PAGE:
Virus and malware infections have been increasing throughout this year, with our techs having seen the most infected machines ever in the last few months. We’re no longer talking about malicious items in the hundreds, we’re now seeing numbers in the thousands on a single computer.
Just when many people are being overwhelmed with the amount of viruses and malware on the Internet in September a new ransomware called Cryptolocker was discovered.
Ransomware’s first known appearance was in 1989, called the PC Cyborg, it required people to pay $189 to “PC Cyborg Corporation” in order to unlock the infected system. Ransomware works in several ways, first entering the system typically through a downloaded file or network vulnerability, from there it either begins to encrypt files or restricts interaction with the system in a variety of ways. Ransomware’s goal is to extort money from the system’s user in order to make their computer operational again. After payment the victim is either provide the decryption key, unlock code or is occasionally left hanging having paid the money, but not provided anyway to access their files.
The newly discovered Ransomware, named Cryptolocker, is delivered to the system as an email attachment and targeting companies using phishing attacks, it first attempts to connect to a command and control server, after connecting it generates a 2048 bit public and private key pair and uploads the private key to the command and control server. The ransomware then begins to encrypt the data on any local or network storage drive that it can gain access to. The public key that was generated is stored on the computer and the private key is stored on the command and control server. This is known as asymmetric encryption, the public key encrypts your data and the private key is used for decryption. This is the same way secure websites work, where the public key is given to your web browser and the private key is stored on the web server.
Cryptolocker demands payment to recover the key and threatens to delete the private key if payment is not received within 3 days. Although in a recent change of tactic now the infected users are having to pay $300 up front to receive the private key, but are also being offered a late payment option of $2000, and in an almost stranger twist Cryptolocker has setup a website where you can pay with 10 Bitcoins for decryption keys. At the current going rate 10 Bitcoins is roughly $2,200 USD.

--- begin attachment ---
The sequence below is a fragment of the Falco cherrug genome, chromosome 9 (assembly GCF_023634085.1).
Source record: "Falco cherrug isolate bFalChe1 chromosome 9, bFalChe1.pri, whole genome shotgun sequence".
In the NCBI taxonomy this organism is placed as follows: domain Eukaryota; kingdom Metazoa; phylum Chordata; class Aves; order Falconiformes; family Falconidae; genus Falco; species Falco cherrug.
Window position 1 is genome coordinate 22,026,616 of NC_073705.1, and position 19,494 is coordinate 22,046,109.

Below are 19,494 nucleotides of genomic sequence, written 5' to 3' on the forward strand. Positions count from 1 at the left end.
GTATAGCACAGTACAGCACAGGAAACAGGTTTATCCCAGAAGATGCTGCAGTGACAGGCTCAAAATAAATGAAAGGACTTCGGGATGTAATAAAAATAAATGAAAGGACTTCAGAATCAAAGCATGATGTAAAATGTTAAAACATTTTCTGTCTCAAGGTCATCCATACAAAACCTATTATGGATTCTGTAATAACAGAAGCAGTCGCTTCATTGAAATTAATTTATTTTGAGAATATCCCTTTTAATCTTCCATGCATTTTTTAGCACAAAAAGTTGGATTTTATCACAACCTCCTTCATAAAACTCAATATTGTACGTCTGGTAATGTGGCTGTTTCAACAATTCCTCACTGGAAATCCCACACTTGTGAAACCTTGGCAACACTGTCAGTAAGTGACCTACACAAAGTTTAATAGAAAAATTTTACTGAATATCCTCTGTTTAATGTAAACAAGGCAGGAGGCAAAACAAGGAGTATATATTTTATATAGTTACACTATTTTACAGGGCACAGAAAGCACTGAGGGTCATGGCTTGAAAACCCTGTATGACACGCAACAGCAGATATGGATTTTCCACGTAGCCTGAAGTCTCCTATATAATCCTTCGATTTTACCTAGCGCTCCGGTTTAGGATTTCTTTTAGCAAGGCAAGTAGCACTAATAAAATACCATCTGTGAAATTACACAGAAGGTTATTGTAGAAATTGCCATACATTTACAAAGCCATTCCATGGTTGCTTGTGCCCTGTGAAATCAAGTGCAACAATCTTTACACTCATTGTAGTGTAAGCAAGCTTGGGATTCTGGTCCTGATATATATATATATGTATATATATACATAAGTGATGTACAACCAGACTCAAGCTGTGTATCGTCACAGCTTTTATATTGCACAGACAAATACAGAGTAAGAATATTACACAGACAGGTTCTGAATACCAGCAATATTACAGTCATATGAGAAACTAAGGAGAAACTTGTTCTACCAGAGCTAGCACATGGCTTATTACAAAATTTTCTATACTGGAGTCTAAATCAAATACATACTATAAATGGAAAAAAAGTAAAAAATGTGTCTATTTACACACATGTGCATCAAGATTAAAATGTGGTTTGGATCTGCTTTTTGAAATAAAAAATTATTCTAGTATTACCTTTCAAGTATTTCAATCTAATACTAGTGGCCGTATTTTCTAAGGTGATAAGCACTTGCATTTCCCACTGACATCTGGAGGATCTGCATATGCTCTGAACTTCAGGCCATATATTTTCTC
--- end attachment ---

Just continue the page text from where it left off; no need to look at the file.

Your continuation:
The Cryptolocker decryption service is available at yocmvpiarwmfgfy.net registered in Italy in September, http://188.8.131.52 a Russian based hosting server, or through the Tor network http://f2d2v7soksbskekh.onion. For those unfamiliar with the Tor network, “Anonymity Online” “Protect your privacy. Defend yourself against network surveillance and traffic analysis.” is their tag line. There are a lot of very good, legitimate reasons to use the Tor network, this is not one of them.
The Cryptolocker infection has been seen in Europe, the Middle East, North America and Asia Pacific with 64% of the victims being in the US.
So what do you do if you’ve been infected by Cryptolocker or other Ransomware? Likely you yell or cry, after that you have a couple of options. Having an attached external hard drive won’t help you, neither will having a backup service like Carbonite. The reason being with an attached external hard drive, it’s attached and all those files will also have been encrypted. The reason Carbonite won’t help is that as file updates are noted, including the change from an unencrypted file to an encrypted file that new file is now uploaded and has taken the place of of your previous version. If your business is running a true Enterprise Online Backup, which we highly recommend, you will have had the option to store multiple versions of your files, so while the newly encrypted file was uploaded on Thursday, the version from Monday is safe and sound waiting to be retrieved.
If you are in the position of having an enterprise backup solution like this, you will not be stuck paying the ransom, you will instead be able to wipe and reload the computer or server, reload your software and recover your unencrypted files from the enterprise backup.
If this is not the case you’re stuck with the painful question of how important are those files, do you need them badly enough to pay the ransom or can you live without them and move forward with a simple wipe and reload?